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17.12: Some Sensible Measures for Sustainability

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    Some ideas for measures to enhance sustainability are discussed here. Some of these are simple and readily implemented. Others are grandiose and even “far out.” Most have probably been suggested in one form or another by others or have been implemented in some places. Few require the invention of anything new. They are presented here with the idea of stimulating thought and discussion. Probably the reader can suggest other ideas for sustainability. Although most of these ideas are presented from the viewpoint of their potential implementation in the United States, most of them, or closely related measures, could be implemented in other countries as well.

    The Methane Energy Economy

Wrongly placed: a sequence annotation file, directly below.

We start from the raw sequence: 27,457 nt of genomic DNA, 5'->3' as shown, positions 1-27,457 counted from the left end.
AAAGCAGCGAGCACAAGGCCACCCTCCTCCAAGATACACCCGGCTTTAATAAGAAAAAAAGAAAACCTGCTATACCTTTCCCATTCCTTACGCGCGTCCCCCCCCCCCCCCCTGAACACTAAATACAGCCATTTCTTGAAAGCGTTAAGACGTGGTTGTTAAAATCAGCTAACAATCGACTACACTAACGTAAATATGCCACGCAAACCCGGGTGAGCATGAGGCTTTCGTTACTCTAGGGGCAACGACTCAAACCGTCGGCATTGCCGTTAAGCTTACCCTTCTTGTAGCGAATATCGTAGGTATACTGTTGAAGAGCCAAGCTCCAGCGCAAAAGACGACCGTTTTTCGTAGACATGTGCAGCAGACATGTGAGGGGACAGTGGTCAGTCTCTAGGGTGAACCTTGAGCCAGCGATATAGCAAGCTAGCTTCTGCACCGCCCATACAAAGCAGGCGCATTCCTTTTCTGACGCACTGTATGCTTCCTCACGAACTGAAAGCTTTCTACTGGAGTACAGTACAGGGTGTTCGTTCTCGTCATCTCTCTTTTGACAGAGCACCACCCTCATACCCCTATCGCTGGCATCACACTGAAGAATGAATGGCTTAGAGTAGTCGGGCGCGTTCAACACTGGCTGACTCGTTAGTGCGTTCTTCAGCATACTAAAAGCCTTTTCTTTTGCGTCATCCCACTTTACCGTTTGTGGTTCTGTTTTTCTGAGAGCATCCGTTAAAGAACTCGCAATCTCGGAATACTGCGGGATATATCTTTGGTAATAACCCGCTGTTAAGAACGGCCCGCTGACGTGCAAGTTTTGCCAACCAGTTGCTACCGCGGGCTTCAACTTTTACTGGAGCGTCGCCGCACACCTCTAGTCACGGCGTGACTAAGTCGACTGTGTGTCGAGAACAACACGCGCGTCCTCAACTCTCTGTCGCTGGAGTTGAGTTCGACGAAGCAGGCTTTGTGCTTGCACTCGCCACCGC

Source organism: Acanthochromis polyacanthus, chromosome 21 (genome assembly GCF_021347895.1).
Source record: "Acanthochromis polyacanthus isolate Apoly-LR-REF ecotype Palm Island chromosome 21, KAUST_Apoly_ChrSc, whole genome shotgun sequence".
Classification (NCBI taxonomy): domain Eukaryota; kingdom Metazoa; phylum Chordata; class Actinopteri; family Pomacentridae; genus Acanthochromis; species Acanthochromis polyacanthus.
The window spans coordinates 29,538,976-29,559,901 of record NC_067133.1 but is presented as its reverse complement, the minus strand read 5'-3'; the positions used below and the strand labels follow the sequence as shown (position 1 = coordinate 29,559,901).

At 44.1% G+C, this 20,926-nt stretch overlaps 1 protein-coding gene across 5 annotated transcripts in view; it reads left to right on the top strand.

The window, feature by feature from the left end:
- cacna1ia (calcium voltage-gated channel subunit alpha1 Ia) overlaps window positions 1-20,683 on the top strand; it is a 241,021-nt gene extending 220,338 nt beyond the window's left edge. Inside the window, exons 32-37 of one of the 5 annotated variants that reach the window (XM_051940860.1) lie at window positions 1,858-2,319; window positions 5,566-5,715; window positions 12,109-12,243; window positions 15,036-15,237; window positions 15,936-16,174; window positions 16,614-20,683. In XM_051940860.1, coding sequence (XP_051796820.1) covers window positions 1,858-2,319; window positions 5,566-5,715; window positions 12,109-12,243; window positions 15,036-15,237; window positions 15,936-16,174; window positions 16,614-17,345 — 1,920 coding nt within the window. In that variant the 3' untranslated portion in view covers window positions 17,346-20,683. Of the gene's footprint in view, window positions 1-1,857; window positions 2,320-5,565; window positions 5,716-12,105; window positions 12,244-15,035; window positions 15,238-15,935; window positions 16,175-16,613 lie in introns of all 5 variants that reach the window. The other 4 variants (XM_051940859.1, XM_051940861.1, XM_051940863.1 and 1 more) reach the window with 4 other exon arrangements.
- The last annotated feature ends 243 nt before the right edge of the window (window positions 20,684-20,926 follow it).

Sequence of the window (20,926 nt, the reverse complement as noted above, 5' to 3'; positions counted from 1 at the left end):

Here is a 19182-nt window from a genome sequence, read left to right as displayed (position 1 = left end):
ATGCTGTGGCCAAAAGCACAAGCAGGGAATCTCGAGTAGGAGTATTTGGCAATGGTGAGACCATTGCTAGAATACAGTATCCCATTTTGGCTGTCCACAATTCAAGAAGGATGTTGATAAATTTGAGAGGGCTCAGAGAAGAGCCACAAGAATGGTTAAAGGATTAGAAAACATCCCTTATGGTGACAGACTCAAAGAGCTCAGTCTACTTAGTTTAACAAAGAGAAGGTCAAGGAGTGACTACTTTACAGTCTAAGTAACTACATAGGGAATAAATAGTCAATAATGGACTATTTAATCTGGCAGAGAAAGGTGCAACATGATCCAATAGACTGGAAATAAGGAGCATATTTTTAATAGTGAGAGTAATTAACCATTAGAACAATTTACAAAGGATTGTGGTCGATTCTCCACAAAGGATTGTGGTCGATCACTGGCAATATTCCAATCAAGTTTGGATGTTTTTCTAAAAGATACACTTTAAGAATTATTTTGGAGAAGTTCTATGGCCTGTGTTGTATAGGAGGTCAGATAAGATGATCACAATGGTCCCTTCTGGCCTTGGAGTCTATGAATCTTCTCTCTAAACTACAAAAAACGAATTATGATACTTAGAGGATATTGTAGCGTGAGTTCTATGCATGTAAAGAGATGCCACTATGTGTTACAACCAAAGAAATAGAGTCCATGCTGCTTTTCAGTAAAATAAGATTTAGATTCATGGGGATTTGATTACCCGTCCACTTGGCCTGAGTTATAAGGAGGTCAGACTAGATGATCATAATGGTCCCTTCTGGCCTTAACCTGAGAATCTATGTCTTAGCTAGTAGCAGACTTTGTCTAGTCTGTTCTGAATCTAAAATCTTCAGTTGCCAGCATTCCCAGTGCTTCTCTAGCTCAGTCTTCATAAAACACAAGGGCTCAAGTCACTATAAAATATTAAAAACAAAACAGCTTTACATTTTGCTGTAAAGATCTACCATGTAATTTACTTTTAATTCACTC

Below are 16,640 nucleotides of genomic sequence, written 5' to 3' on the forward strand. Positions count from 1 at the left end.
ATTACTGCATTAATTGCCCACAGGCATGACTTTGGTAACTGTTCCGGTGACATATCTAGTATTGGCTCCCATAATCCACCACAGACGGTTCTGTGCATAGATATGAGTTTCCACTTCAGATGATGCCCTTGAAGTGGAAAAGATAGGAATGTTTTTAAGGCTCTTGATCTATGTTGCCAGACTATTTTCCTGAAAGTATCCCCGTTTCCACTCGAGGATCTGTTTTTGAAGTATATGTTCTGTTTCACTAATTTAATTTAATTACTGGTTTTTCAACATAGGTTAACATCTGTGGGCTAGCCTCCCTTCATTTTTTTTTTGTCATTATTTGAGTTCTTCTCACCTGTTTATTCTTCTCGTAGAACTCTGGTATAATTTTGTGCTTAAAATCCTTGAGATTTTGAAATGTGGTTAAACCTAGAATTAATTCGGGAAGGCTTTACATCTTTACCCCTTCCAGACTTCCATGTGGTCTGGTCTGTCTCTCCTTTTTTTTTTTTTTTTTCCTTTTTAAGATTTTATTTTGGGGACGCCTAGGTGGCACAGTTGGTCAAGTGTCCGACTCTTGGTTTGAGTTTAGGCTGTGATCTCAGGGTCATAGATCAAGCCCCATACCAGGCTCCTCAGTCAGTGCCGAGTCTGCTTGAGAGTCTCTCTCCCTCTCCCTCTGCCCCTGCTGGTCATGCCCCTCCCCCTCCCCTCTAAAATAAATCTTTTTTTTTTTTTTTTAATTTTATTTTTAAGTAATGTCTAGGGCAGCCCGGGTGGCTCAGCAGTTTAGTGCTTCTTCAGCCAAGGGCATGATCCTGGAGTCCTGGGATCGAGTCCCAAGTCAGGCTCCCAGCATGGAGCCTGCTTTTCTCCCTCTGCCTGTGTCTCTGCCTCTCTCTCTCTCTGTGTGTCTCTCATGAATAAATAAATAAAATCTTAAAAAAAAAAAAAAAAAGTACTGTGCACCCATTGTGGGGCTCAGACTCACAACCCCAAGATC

The basic idea of the methane energy economy is to greatly increase the role of natural gas as a fuel, particularly for transportation. Methane, CH4, is the cleanest burning of the fossil fuels and produces the least greenhouse gas per unit energy generated. Significantly more energy can be stored in a pressurized tank of methane than is the case for elemental hydrogen. Largely regarded as a rapidly depleting source of fuel as recently as the turn of the century (2000), natural gas has emerged as an abundant energy source. There are two major reasons for this abundance. One is a revolutionary development of methods for gas extraction from hydraulically-fractured tight shale formations. These formations, previously inaccessible for natural gas extraction, are widely distributed in many countries including in the U. S. wide areas of Pennsylvania, Arkansas, Louisiana, and Texas (one of the richest deposits lies beneath the city of Fort Worth, Texas). A second factor is the construction of large depots for the export of liquified natural gas from countries that formerly burned it in flares as a waste byproduct of crude oil production. As of 2010it was projected that the U.S. had 100 years of natural gas reserves and might become an exporter of this fuel.